Access to the U.S. market is a privilege, not a right. Foreign investment in the United States, access to our financial system, and, especially, immigration are regulated by the federal government for a reason: it is not, and should never be, one big free for all.
For example, foreign investment in the United States is generally a good thing. So long as reasonable steps are taken to make sure that U.S. national security and homeland security interests are not harmed, come and invest. However, just because a potential investor has billions to burn, does not necessarily mean U.S. taxpayers should welcome any foreign investor with wide-open arms. We must be picky on who we let in and where they set up operations.
Maybe because I’m one of those Cold War-era babies, I tend to be somewhat suspect of foreign investments originating in or from persons with strong government connections to Communist China. I was two years old when Nixon went to China. Forty-four years later, China is redder than ever. Engagement with Communist China made sense during the Cold War. I’m not so sure it is as important today, notwithstanding the billions in U.S. Treasury notes they supposedly will dump if we sneeze the wrong way.
My not so subtle point is that I’m not conformable with Chinese foreign investment in the United States. I don’t really care how many jobs the experts claim it has generated, some studies say it is a paltry 100,000. China spies on us, a lot. It steals industrial secrets – just this week U.S. authorities announced the arrest of a Chinese spy who stolen highly sensitive source code from IBM. In the Americas, the Chinese are pillaging natural resources and throwing foreign investment around that is undermining regional stability. China is constantly violating international law in South China Sea and, essentially, putting the region in a war footing.
The biggest political crime of all, however, is China’s premeditated devaluation of the U.S. dollar so they, among other things, can make strategic investments in the United States to do even more stealing and spying. According to counter-intelligence professionals, Communist China remains a serial robber of U.S. industrial and military intelligence. It is only a matter of time before a major theft of U.S. technology ends up seriously undermining U.S. interests; and we’ll need a lot more than a Congressional select committee – such as the 1999 Cox Congressional Committee – to clear up and make sense of the mess.
Communist Chinese agents are experts at stealing high-tech and military secrets, but their interests extend far beyond our tanks and computer technology. Earlier this year, the U.S. government warned American farmers to better safeguard genetically modified seeds and farming know-how because of an increasing threat from Chinese espionage rings. There have also been several federal prosecutions of Chinese spies attempting to steal agricultural secrets from American growers. Remember, food security is a part of homeland security. If we fail to safeguard it, well, you can connect the dots.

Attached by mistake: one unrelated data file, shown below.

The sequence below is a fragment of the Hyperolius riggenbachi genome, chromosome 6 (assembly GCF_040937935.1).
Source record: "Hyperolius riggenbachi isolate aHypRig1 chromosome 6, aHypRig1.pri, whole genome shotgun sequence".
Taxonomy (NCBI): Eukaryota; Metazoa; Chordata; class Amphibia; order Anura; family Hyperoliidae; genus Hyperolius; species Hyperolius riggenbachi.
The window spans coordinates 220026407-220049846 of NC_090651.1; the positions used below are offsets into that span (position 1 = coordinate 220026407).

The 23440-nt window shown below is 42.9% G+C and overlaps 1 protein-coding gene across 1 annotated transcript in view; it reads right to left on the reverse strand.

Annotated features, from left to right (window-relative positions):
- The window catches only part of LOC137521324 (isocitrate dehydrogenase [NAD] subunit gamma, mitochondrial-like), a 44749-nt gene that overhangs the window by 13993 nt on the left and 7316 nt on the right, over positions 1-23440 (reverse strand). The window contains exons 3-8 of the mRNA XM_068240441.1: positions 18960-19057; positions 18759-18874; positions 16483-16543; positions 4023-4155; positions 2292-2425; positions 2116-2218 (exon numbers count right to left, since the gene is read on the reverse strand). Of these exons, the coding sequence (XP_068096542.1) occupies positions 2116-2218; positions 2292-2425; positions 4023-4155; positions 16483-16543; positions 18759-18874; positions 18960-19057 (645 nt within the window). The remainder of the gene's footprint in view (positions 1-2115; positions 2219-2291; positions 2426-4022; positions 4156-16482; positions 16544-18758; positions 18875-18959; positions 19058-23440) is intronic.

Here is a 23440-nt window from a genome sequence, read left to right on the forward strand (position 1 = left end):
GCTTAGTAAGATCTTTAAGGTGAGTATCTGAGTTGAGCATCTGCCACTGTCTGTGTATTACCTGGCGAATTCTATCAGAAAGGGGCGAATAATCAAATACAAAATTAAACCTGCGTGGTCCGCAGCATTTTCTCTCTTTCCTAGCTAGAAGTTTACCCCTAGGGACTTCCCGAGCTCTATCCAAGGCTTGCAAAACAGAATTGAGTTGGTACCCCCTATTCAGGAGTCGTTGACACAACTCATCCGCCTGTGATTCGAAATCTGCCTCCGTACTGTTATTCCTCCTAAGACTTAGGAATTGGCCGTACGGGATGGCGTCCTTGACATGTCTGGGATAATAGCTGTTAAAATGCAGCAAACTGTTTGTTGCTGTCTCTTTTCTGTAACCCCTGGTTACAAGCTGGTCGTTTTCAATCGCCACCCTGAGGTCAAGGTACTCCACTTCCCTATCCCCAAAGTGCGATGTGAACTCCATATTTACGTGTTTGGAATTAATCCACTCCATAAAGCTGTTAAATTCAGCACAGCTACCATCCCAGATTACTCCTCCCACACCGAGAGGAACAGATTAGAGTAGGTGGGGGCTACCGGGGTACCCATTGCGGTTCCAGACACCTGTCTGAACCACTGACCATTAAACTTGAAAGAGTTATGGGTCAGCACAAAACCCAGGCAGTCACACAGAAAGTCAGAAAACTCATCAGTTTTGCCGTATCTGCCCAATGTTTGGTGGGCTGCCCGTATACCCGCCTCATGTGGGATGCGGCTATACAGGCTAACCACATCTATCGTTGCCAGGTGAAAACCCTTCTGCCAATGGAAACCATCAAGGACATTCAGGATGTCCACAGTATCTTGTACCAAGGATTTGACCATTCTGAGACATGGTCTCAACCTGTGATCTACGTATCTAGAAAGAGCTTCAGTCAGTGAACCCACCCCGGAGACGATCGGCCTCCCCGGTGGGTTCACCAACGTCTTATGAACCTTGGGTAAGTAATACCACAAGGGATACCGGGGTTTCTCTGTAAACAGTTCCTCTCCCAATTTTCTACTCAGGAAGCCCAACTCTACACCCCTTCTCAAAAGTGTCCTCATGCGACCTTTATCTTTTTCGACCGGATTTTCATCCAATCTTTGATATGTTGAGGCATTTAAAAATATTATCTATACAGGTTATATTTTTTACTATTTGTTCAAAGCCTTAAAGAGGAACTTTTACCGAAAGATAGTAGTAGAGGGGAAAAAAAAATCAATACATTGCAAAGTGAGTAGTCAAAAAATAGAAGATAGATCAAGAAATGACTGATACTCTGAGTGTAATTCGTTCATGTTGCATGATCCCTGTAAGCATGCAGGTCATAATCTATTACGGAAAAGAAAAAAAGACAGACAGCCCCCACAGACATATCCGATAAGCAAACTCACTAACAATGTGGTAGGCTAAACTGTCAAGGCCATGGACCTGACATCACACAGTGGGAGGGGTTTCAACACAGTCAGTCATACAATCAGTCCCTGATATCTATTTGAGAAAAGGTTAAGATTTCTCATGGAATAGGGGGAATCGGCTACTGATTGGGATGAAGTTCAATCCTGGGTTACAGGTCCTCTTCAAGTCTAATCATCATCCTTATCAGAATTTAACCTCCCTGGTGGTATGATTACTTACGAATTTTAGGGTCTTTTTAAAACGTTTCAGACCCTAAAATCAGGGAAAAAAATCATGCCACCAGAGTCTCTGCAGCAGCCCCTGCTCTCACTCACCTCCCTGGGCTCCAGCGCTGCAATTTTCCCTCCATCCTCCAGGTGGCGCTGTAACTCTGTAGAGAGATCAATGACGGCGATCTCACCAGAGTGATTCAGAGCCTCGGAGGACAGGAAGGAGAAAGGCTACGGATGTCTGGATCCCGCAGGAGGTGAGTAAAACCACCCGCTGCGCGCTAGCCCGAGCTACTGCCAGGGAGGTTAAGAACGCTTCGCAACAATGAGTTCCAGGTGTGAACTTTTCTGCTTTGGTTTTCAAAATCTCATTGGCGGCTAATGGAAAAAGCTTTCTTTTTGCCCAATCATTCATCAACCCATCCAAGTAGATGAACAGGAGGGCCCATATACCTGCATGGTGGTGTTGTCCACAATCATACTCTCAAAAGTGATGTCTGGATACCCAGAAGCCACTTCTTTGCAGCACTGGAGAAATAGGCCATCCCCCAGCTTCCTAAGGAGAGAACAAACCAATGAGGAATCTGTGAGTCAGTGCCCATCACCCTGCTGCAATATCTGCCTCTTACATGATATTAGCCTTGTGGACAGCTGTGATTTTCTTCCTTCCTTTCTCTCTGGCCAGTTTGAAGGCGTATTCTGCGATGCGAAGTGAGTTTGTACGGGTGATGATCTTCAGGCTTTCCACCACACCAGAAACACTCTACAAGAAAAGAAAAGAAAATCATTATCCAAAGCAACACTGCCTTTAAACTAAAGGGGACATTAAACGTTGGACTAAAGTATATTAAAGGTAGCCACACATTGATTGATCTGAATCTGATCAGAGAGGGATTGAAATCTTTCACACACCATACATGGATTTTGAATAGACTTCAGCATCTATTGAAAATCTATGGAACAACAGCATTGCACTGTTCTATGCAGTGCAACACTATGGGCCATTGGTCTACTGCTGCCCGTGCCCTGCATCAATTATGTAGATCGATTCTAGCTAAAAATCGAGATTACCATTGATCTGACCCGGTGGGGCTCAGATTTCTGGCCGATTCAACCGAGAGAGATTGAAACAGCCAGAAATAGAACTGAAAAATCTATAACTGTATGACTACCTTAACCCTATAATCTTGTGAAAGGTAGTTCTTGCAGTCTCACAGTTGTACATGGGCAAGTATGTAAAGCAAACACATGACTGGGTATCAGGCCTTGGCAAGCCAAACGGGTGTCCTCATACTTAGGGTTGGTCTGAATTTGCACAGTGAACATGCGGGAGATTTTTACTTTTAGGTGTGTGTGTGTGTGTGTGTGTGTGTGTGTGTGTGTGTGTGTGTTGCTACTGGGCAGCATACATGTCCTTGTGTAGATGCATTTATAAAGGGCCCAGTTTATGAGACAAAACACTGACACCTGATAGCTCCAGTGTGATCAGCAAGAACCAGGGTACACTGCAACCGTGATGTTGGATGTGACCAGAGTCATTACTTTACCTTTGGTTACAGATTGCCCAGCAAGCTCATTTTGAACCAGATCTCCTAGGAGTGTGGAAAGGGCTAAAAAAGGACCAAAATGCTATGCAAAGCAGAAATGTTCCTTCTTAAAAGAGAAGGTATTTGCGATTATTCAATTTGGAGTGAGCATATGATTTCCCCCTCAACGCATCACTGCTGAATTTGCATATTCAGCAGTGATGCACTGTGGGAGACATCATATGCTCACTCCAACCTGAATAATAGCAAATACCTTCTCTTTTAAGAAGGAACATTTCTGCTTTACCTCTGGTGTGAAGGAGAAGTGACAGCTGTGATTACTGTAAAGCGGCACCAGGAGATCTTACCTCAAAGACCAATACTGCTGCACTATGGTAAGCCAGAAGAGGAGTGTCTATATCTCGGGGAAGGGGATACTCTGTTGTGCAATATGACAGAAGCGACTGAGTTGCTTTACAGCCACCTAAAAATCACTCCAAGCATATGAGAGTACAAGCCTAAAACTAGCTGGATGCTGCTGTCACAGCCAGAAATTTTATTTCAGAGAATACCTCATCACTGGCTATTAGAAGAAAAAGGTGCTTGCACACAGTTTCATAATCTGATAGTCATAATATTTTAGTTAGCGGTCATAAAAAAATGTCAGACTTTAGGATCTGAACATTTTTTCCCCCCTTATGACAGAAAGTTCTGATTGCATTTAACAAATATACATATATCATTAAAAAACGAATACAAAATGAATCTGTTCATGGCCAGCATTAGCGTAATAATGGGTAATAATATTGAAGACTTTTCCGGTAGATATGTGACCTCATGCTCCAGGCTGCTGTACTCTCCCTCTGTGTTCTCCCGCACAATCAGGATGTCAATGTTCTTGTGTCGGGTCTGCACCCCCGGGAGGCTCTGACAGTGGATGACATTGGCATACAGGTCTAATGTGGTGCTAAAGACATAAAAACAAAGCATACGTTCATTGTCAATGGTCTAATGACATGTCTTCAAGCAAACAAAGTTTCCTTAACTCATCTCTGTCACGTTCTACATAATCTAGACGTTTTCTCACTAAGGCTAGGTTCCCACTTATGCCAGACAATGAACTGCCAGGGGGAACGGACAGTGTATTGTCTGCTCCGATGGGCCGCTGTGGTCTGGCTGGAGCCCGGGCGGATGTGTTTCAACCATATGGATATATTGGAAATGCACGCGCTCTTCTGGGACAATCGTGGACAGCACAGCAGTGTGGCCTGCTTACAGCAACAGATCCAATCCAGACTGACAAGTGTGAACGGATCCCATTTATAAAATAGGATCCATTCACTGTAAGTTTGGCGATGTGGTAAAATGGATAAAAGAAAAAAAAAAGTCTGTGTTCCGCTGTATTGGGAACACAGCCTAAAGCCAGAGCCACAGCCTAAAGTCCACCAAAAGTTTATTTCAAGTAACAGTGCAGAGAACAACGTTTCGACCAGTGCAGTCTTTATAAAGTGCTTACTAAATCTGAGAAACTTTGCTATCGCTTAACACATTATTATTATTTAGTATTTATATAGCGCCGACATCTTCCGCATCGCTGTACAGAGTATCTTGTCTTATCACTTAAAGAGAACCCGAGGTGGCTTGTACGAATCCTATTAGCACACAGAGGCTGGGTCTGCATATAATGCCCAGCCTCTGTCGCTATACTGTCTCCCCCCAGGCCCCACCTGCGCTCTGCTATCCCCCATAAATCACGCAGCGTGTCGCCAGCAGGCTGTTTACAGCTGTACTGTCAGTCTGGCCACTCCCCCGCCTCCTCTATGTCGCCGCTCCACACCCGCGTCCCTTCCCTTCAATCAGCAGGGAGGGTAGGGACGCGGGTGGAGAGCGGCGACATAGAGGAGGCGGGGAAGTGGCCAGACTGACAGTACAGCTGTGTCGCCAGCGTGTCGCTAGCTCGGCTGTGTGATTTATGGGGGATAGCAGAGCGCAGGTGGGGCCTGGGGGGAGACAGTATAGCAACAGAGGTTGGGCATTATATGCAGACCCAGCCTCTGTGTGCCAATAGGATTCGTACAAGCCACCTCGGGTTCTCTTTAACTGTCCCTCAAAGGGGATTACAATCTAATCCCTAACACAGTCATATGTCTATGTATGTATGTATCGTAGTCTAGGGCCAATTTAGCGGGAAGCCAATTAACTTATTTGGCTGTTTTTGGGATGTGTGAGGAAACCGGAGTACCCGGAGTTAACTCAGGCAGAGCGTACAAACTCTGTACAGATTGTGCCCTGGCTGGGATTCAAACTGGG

When a Chinese foreign investor purchased Smithfield Hams in the Tidewater region of Virginia, I was skeptical. On the one hand, the company needed the financial help and the Chinese people are big pork product consumers. However, given the importance of this industry to Virginia as well as overall food security interests of the U.S., why did the Committee on Foreign Investment in the United States (CFIUS) – an inter-agency process created in 1975 to review foreign investments in the U.S. – approve the deal without any conditions?
In this particularly case, I was less concerned that our prime bacon would disappear from store shelves, than I was about the location of the business. From a security standpoint, I think it was a a bad deal for the American taxpayer in 2013, and still believe it so today. From an economic standpoint, the Chinese government did not need the Smithfield investment. The deal was reportedly worth somewhere between $5 to $7 billion. That is a drop in the bucket for the Chinese. It was all about location, location, location.
The Smithfield deal gave the Chinese a unique perch in the Tidewater region of Virginia, home to the largest Naval base in the entire world. There is also a large presence of Air Force, Army, Coast Guard, and Marine personnel in that area. This fact, alone, would have been sufficient grounds in my book for CFIUS to block the Smithfield sale. They’ve done so before. For example, in 2012 CFIUS blocked the purchase of an Oregon wind farm that would’ve been located a little too close to, what a surprise, a Navy base! This was the first time since 1990 that a deal was blocked and a divestment took place on national security grounds.
The next Congress should make it a point of reviewing all foreign investment in the United States as well as the CFIUS review process. They should also consult with counterintelligence experts to ascertain if our lax foreign investment laws are making it easier for China, and other countries, to gain access to the U.S. marketplace and facilitating the wholesale theft of the latest and greatest technologies and innovations.
Just because China and the U.S. have strong economic ties, let’s not delude ourselves. Economic links are only so good for stability and the U.S. should never rely on that slender reed for security matters. China will abandon economics for national security, in a twinkling of an eye, if it is in their interest to do so. The U.S. is enemy number one.
So when it comes to foreign investment by Chinese interests in the U.S., beware of strangers bearing gifts. In some cases, its economic warfare. We need to be more strategic or we’re going to get a whole lot more than we bargained for.